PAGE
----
Signatures Gathered to Put Marijuana Shop on Special Ballot

A group of Winthrop voters have begun the drive to collect enough signatures to have a special election with a ballot question seeking to ban recreational marijuana in Winthrop.

Currently, there is a local moratorium on licensing any retail marijuana shops, and it expires Dec. 31. If the town takes no action anyone can come in on Jan. 1 and open a shop. The town can see if the Attorney General can expand the moratorium to March 2019. Or the town can hold a special election asking to voters if they want a pot shop in town or not. To do this roughly 1,000 signatures are needed.

“The community is already collecting signatures,” said Town Manager Austin Faison.

Winthrop voted 53 percent in favor of recreational marijuana in November 2016.

The Planning Board is charged with determining the zoning bylaw for recreational pot shops and wrestled with the idea at their Monday night meeting.

“We have some procedural steps to take until the community has an opportunity to decide one way or another,” Faison said.

The marijuana license is based on the number of liquor licenses in a city or town. Since Winthrop has six liquor licenses there can only be one marijuana establishment. In the City of Lynn there could be up to eight marijuana licenses.

“Most of the authority lies with the state when it comes to licensing,” Faison said.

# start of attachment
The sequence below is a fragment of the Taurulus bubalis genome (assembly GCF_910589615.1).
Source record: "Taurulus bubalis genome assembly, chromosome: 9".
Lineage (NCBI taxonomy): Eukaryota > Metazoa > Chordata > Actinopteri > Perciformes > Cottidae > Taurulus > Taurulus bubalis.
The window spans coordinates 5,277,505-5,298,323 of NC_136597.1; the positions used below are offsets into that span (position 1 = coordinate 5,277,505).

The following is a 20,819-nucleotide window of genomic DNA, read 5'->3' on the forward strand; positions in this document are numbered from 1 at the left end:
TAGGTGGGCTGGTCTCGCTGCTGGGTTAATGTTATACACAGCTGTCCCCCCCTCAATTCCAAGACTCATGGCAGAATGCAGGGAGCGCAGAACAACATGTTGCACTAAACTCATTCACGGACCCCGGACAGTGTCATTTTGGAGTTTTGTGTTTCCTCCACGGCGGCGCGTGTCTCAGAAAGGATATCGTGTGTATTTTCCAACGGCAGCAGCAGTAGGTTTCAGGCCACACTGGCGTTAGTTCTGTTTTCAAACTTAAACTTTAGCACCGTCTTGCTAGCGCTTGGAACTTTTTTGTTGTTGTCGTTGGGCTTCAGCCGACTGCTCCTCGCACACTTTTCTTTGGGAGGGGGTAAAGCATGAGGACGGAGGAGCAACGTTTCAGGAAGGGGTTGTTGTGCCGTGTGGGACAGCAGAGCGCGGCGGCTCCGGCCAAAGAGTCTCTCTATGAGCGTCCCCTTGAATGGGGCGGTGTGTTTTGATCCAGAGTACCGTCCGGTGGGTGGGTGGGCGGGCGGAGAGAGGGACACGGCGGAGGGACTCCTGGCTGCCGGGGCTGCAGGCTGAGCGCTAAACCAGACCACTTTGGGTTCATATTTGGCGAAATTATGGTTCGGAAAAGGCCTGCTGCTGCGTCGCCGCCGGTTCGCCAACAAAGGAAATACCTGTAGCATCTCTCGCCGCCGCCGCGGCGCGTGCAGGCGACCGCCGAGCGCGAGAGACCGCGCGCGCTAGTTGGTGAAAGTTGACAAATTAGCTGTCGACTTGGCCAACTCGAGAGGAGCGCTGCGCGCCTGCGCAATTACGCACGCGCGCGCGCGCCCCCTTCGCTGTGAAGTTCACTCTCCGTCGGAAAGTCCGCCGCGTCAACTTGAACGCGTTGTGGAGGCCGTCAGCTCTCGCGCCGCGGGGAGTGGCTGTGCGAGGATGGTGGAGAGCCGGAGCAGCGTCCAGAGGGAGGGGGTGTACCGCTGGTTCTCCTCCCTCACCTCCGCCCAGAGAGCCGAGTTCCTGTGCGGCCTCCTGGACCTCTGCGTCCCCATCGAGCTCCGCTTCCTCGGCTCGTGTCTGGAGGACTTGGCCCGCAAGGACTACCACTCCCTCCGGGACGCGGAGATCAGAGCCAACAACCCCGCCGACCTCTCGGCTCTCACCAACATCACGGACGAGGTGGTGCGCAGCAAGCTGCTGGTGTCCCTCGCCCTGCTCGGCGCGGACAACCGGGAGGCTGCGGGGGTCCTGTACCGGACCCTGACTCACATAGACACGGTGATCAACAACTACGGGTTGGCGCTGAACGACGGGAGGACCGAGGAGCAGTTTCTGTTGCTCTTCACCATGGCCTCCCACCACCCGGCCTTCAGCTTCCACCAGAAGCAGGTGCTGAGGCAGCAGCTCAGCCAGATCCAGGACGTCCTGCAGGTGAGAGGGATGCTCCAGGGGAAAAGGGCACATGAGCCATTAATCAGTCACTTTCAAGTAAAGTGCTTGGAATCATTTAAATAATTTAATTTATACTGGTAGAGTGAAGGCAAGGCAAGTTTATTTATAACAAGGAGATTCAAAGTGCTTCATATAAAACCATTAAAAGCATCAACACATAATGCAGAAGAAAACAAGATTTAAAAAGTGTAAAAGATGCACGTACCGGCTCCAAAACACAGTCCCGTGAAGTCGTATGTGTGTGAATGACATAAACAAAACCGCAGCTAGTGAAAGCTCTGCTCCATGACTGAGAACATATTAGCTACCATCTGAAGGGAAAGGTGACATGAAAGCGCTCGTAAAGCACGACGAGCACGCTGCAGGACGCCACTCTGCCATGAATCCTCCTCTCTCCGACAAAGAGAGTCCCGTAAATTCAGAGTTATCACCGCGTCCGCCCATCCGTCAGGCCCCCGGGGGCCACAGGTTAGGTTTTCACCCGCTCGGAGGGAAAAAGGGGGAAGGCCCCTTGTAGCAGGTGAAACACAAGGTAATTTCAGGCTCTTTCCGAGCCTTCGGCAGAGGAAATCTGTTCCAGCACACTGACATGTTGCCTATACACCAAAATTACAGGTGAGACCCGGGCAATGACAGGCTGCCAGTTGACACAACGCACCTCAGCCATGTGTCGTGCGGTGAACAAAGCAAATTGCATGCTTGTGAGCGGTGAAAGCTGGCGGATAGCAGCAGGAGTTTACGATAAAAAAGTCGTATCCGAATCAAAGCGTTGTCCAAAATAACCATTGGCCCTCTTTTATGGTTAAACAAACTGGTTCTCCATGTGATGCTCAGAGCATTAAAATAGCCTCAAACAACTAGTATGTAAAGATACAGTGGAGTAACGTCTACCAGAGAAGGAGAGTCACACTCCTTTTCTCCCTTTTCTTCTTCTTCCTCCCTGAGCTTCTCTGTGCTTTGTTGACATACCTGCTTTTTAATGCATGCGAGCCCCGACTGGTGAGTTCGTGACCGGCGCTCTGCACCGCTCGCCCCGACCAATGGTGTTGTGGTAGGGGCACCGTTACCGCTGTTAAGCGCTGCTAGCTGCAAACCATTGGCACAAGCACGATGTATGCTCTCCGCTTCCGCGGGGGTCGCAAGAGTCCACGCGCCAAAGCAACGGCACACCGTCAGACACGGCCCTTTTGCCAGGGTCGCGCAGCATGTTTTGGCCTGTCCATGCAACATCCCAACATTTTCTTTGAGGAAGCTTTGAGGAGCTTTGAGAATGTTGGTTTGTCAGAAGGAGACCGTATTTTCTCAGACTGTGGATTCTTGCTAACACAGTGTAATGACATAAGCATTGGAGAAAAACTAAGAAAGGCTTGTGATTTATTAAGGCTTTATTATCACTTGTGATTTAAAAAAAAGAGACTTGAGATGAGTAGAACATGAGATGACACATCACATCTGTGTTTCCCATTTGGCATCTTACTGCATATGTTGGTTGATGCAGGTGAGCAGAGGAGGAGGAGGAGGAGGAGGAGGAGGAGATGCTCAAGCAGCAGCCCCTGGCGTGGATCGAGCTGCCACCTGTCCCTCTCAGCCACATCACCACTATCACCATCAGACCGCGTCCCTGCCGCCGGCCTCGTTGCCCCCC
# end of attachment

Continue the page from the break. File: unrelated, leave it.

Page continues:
Faison is setting up a working group with police, fire, planning board, health and council to determine local authority, which is not much, although Faison said much of the licensing authority is at the state level. Security plans have to be submitted at the state level. The fire department would have a plan for dealing with butane, which is used in some of the oils. The departments will be able to interact with these businesses.

“In the event we become a local host community through the zoning process and a host community agreement, we have an opportunity for public hearings,” Faison said. “Each one of these is unique and each community is unique.”

Faison said he really wants to see which way the community leans on the issue of recreational marijuana.

“This is a great opportunity for civic engagement, this is what grassroots organizing is,” Faison said.

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